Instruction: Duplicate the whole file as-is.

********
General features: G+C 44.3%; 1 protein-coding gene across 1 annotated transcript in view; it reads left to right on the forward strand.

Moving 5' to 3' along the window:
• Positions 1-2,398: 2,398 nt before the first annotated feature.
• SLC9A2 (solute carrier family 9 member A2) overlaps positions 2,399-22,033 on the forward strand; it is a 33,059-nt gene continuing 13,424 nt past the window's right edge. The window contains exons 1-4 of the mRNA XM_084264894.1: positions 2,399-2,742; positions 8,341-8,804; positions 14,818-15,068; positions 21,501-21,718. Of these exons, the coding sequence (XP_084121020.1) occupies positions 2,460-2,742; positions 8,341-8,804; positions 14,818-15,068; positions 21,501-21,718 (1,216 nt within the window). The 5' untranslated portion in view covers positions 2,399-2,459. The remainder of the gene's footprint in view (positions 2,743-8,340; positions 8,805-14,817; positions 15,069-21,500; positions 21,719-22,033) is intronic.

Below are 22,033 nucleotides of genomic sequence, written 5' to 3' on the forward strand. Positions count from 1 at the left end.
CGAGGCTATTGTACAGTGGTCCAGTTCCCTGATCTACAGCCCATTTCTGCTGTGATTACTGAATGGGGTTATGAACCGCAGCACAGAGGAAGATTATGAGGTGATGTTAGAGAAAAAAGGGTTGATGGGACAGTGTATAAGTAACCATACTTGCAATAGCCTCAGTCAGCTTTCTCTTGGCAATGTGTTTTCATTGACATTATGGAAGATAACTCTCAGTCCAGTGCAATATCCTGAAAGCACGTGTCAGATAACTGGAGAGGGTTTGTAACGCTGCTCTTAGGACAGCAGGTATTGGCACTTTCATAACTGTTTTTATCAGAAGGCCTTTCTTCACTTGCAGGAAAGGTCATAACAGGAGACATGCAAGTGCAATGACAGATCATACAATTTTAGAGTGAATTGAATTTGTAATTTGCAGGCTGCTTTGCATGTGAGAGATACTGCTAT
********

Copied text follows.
General features: G+C 44.3%; 1 protein-coding gene across 1 annotated transcript in view; it reads left to right on the forward strand.

Moving 5' to 3' along the window:
• Positions 1-2,398: 2,398 nt before the first annotated feature.
• SLC9A2 (solute carrier family 9 member A2) overlaps positions 2,399-22,033 on the forward strand; it is a 33,059-nt gene continuing 13,424 nt past the window's right edge. The window contains exons 1-4 of the mRNA XM_084264894.1: positions 2,399-2,742; positions 8,341-8,804; positions 14,818-15,068; positions 21,501-21,718. Of these exons, the coding sequence (XP_084121020.1) occupies positions 2,460-2,742; positions 8,341-8,804; positions 14,818-15,068; positions 21,501-21,718 (1,216 nt within the window). The 5' untranslated portion in view covers positions 2,399-2,459. The remainder of the gene's footprint in view (positions 2,743-8,340; positions 8,805-14,817; positions 15,069-21,500; positions 21,719-22,033) is intronic.

Below are 22,033 nucleotides of genomic sequence, written 5' to 3' on the forward strand. Positions count from 1 at the left end.
CGAGGCTATTGTACAGTGGTCCAGTTCCCTGATCTACAGCCCATTTCTGCTGTGATTACTGAATGGGGTTATGAACCGCAGCACAGAGGAAGATTATGAGGTGATGTTAGAGAAAAAAGGGTTGATGGGACAGTGTATAAGTAACCATACTTGCAATAGCCTCAGTCAGCTTTCTCTTGGCAATGTGTTTTCATTGACATTATGGAAGATAACTCTCAGTCCAGTGCAATATCCTGAAAGCACGTGTCAGATAACTGGAGAGGGTTTGTAACGCTGCTCTTAGGACAGCAGGTATTGGCACTTTCATAACTGTTTTTATCAGAAGGCCTTTCTTCACTTGCAGGAAAGGTCATAACAGGAGACATGCAAGTGCAATGACAGATCATACAATTTTAGAGTGAATTGAATTTGTAATTTGCAGGCTGCTTTGCATGTGAGAGATACTGCTAT